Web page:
“These policies have led to a massive £53 billion extra investment in our public services and also led to innovations, such as congestion charging and the hypothecation of the revenue raised back into our transport network.
“I have been especially pleased, representing a seafaring constituency, to have developed policies on shipping with the publication of ‘Full Steam Ahead’.
“By introducing the shipping tonnage tax, we have been able to reverse the decline in the British fleet, which has seen an increase in the registered fleet increase by more than fourfold, from 3.5 million to over 14 million tonnes.
“And on a more personal level, I was able to implement policies that has seen Hull share in the increasing jobs and prosperity and seen our city develop.
“I was able to initiate an inquiry into the Gaul trawler as well as inquiries into the bulk carrier Derbyshire and the Marchioness cruiser on the Thames, something which had been refused by the previous administration.
“When I stood for the Deputy Leadership back in 1994, I produced my manifesto, ‘Policies into Action’, which contained many of the policies and ideas in those earlier pamphlets.
“I am proud to have been able to implement those policies in my 10 years in government as Deputy Prime Minister, and my time as Secretary of State for Transport, Environment and the Regions.
“With my responsibility for the environment, I was particularly pleased to have played a key role in the negotiation of the Kyoto agreement, which led to international action on climate change and set the framework for the current discussions on the need for action on this crucial international issue.
“Since 1997, there are now 2.5 million more jobs, 2 million council tenants now living in decent homes, record investment in our schools and hospitals, millions of families and pensioners lifted out of poverty, record investment in local communities, like here in Hull, and the transformation of our cities and towns.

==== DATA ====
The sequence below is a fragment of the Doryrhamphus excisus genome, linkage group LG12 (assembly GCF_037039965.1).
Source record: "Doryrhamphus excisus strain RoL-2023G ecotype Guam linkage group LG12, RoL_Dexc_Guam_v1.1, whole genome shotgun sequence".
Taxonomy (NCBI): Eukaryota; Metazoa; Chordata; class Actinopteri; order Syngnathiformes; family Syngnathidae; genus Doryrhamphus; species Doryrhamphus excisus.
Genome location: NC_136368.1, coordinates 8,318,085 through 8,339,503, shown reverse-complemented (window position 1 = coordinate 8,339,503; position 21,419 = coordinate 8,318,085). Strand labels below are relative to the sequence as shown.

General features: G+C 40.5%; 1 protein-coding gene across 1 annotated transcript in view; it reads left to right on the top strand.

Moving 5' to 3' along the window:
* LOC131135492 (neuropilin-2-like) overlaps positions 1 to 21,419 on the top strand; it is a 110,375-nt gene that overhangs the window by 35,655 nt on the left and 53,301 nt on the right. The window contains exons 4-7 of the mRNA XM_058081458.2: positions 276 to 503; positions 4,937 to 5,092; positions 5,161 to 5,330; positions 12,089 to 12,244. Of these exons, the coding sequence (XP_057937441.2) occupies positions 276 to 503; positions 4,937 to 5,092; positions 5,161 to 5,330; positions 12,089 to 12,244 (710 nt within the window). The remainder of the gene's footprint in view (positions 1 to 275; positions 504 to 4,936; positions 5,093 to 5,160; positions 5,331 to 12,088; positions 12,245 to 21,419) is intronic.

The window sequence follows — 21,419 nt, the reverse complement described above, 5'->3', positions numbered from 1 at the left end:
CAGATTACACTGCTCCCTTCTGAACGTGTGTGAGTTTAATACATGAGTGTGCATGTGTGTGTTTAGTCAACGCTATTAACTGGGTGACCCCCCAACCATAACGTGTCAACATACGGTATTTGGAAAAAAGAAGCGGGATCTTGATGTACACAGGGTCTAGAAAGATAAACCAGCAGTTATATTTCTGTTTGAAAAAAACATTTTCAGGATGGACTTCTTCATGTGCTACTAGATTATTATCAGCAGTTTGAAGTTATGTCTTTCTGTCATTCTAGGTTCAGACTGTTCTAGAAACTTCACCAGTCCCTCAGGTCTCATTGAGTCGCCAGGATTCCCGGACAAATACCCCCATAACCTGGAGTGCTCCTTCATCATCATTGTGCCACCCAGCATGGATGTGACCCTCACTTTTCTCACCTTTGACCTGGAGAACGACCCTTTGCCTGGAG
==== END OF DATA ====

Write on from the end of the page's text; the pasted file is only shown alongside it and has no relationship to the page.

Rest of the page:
“As I informed you and the East Hull Executive a couple of weeks ago, I intend to stand down as Deputy Leader of the Labour Party. I also gave written notice to the National Executive Committee officers and the General Secretary of the Labour Party two weeks ago that it was my intention not to continue as the Deputy Leader of the Labour Party.
“Tony and I were elected together back in 1994 and it has been an honour to serve as Deputy to the most successful Labour Prime Minister ever.
“To have been Deputy Leader and the longest serving Deputy Prime Minister is a matter of great pride to me.
“This Government is testament to the fact that it is possible to apply
traditional Labour values in a modern setting.
“I passionately believe that it will continue to do so under a new Leader and Deputy, and that we have the values to convince the British people that we deserve a fourth term in government.
“But most of all I would like to thank you, the East Hull Constituency Labour Party and all the people of East Hull, for your continued support – I couldn’t have done it without you all.
“John Prescott MP.”